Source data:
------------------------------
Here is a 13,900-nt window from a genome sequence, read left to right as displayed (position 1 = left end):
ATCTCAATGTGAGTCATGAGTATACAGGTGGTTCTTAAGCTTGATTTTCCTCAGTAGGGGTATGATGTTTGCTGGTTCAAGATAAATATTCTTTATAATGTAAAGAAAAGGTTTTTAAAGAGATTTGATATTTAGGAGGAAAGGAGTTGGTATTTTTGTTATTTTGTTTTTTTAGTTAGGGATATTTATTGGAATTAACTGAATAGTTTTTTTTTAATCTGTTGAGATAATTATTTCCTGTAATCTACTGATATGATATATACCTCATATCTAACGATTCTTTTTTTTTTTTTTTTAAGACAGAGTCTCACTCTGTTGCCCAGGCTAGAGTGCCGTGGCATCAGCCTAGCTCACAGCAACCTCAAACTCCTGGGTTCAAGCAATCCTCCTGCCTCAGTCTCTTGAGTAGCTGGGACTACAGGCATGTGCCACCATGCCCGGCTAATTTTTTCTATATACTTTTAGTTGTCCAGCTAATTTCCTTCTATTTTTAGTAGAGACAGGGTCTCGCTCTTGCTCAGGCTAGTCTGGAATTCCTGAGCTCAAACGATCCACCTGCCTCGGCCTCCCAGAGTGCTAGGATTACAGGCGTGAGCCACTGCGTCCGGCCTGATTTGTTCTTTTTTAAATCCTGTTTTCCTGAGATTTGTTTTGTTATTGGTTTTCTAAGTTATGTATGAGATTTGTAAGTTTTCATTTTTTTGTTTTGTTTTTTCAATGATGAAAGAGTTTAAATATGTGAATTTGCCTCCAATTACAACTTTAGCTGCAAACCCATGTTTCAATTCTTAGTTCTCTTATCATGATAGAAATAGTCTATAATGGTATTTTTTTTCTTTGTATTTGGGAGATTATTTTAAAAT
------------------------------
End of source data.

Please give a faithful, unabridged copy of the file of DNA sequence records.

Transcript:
Here is a 13,900-nt window from a genome sequence, read left to right as displayed (position 1 = left end):
ATCTCAATGTGAGTCATGAGTATACAGGTGGTTCTTAAGCTTGATTTTCCTCAGTAGGGGTATGATGTTTGCTGGTTCAAGATAAATATTCTTTATAATGTAAAGAAAAGGTTTTTAAAGAGATTTGATATTTAGGAGGAAAGGAGTTGGTATTTTTGTTATTTTGTTTTTTTAGTTAGGGATATTTATTGGAATTAACTGAATAGTTTTTTTTTAATCTGTTGAGATAATTATTTCCTGTAATCTACTGATATGATATATACCTCATATCTAACGATTCTTTTTTTTTTTTTTTTAAGACAGAGTCTCACTCTGTTGCCCAGGCTAGAGTGCCGTGGCATCAGCCTAGCTCACAGCAACCTCAAACTCCTGGGTTCAAGCAATCCTCCTGCCTCAGTCTCTTGAGTAGCTGGGACTACAGGCATGTGCCACCATGCCCGGCTAATTTTTTCTATATACTTTTAGTTGTCCAGCTAATTTCCTTCTATTTTTAGTAGAGACAGGGTCTCGCTCTTGCTCAGGCTAGTCTGGAATTCCTGAGCTCAAACGATCCACCTGCCTCGGCCTCCCAGAGTGCTAGGATTACAGGCGTGAGCCACTGCGTCCGGCCTGATTTGTTCTTTTTTAAATCCTGTTTTCCTGAGATTTGTTTTGTTATTGGTTTTCTAAGTTATGTATGAGATTTGTAAGTTTTCATTTTTTTGTTTTGTTTTTTCAATGATGAAAGAGTTTAAATATGTGAATTTGCCTCCAATTACAACTTTAGCTGCAAACCCATGTTTCAATTCTTAGTTCTCTTATCATGATAGAAATAGTCTATAATGGTATTTTTTTTCTTTGTATTTGGGAGATTATTTTAAAAT